“Day was dawning over Tokyo, and I plunged a finger into her asshole.” There we have, in sentence-sized microcosm, much of what I’ve found appealing in the novels of Jean-Philippe Toussaint. Another nameless narrator finds himself in a situation he didn’t expect in a place he didn’t expect it to happen, one he wound up in by only the faintest traces of his own volition. Just as something grand happens in an exotic setting, a much smaller scale presents something decidedly more, er, intimate.
If all you knew about this book was that it contains that quoted line and that it opens with the protagonist handling his precious bottle of hydrochloric acid — “I carried it around at all times, with the idea of one day throwing it right in someone’s face” — you might assume it to be the work of one of those Frenchie “transgressives.” In the event, I’ve read few novelists less transgressive than Toussaint, who — and this may go some way to explaining that — actually comes from Belgium. I’ve never been to that country, but most of the accounts I’ve heard of it take great pains to stress its boringness. Nothing I’ve yet read of Toussaint’s says a thing about Belgium, which squares with that image, though I wonder if his homeland shaped what I’ll call his meditatively adventurous mindset. Seemed to do it for Hergé.
But nobody’s numbly getting that acid dripped onto their nipples or anything; when I want to write about stuff like that, I’ll get to work on my Michel Houellebecq primer. That plunge is by far the most sexually unconventional act on offer in the book, the first but not the last to feature the owner of the orifice in question. Marie Madeleine Marguerite de Montalte, a big-name fashion designer and the narrator’s longtime girlfriend, has come to Tokyo to put on an exhibit. The couple has come together in order, effectively, to break up. As a means of decoupling, this at least beats the hell out of an SMS message.
Nearly every element of the plot conspires to create a state of hazy unease which the text delivers with a curious resignation, in both senses of the word curious. The protagonist is traveling with his girlfriend, but she’s mostly occupied with professional obligations. And while she technically retains that title, both she and he know, on a deep level, that the union approaches its end. This all goes down in a land of whose language the protagonist is more or less ignorant; what’s more, he’s usually outside in particularly desolate wee hours. (Shades of Sofia Coppola’s Lost in Translation, but even lonelier.) On top of that, the protagonist spends a third of the novel suffering under a disorienting fever, and let’s not forget the floating question of who best to splash that acid on.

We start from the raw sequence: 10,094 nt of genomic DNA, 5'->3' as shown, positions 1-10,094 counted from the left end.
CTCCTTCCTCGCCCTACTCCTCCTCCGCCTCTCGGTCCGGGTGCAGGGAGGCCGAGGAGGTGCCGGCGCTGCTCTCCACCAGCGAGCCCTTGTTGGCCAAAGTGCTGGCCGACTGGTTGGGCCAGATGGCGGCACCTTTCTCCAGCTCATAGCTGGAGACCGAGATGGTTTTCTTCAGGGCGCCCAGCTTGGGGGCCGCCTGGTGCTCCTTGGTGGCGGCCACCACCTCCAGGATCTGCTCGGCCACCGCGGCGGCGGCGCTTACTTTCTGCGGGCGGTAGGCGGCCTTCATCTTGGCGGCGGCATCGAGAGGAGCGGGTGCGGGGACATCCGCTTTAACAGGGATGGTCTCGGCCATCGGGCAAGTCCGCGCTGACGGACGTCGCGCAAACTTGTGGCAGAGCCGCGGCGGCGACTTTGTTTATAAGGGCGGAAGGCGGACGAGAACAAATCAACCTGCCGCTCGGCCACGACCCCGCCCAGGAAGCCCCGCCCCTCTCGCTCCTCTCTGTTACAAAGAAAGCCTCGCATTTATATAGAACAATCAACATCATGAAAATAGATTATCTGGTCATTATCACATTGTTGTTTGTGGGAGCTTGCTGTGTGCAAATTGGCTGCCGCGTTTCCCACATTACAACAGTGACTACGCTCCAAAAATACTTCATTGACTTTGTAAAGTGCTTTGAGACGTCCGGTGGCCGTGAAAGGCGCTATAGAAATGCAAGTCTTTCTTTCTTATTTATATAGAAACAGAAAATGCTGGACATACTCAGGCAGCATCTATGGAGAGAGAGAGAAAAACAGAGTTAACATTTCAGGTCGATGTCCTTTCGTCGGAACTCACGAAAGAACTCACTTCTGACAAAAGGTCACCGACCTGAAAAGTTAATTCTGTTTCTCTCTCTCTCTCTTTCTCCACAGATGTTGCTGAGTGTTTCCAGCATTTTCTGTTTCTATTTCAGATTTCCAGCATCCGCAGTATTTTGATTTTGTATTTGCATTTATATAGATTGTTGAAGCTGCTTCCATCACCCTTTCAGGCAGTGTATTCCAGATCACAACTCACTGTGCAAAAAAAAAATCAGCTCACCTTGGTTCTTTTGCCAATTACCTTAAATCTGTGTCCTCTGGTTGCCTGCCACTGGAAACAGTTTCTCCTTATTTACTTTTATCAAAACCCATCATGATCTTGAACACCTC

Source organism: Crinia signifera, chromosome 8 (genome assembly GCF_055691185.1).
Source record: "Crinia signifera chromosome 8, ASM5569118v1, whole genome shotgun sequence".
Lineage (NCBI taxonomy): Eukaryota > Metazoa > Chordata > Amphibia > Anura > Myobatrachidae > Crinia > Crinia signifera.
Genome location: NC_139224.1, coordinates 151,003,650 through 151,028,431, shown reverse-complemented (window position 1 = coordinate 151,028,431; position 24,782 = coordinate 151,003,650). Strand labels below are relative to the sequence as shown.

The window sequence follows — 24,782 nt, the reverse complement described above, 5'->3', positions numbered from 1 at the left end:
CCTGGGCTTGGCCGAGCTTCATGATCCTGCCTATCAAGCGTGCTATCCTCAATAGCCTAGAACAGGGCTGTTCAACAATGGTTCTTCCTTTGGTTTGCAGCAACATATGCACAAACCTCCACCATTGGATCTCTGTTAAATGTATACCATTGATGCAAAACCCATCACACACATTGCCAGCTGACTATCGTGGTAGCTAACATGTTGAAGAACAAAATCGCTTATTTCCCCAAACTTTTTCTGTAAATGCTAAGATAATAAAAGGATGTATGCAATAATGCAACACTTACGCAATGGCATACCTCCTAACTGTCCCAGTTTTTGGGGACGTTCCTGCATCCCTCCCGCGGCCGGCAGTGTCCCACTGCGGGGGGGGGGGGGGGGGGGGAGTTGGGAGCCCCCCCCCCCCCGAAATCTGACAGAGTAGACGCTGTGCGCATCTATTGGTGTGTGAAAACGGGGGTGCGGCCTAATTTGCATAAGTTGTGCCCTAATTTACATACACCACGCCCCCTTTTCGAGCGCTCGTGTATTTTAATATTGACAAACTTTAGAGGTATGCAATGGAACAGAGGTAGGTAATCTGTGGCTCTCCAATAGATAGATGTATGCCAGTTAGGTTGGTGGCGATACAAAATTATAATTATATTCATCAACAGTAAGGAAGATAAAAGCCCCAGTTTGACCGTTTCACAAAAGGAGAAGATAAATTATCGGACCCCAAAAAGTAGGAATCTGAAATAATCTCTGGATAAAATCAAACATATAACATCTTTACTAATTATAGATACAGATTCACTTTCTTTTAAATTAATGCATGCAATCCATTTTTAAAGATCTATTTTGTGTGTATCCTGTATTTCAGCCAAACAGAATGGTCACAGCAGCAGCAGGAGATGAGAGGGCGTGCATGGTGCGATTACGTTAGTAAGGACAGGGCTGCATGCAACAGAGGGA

If Joy Press called Television spare and oddly limited, man, I wonder what she thought of this. Running barely over 100 pages, the book operates under what seem to be stiff textual and psychological confines. Its most harrowing piece of action comes then the narrator, his head clouded with sickness, hops on a train to Kyoto to visit a mostly absent Western teacher friend. He struggles to find his pal’s house and, once there, collapses on a mat and shivers for days. This situation is as strange and outwardly unproductive as he and Marie’s last-gasp attempts at sex early in the novel or his late-night break-in to the hotel gym to swim a few laps.
Yet there’s an intriguing interiority here, not just that of the Westerner bumbling through Japan, but specifically of the Francophone Westerner bumbling through Japan. I’ve long felt those cultures go well together, for sufficiently loose definitions of well. Some Japanese idealize France from afar to such a baroquely brittle point that, when they come up against Paris’ small rivers of dog crap and sullen, shove-y populace, there’s actually a syndrome for it. When I’ve seen French (or Belgian) writers and filmmakers examine Paris, they’ve usually done it with a kind of grand incomprehension — they throw up their hands, but they do it so artfully — that renders near-inconsequential details weirdly amusing. However the dynamic really works, it aligns well with Toussaint’s literary skill set.
(This would be as good a time as any to mention that I love Toussaint’s web site, which appears to be as internationalist as his writings themselves. I’ve gotta get me one of those. A few similarly neato Éditions de Minuit covers wouldn’t hurt, either.)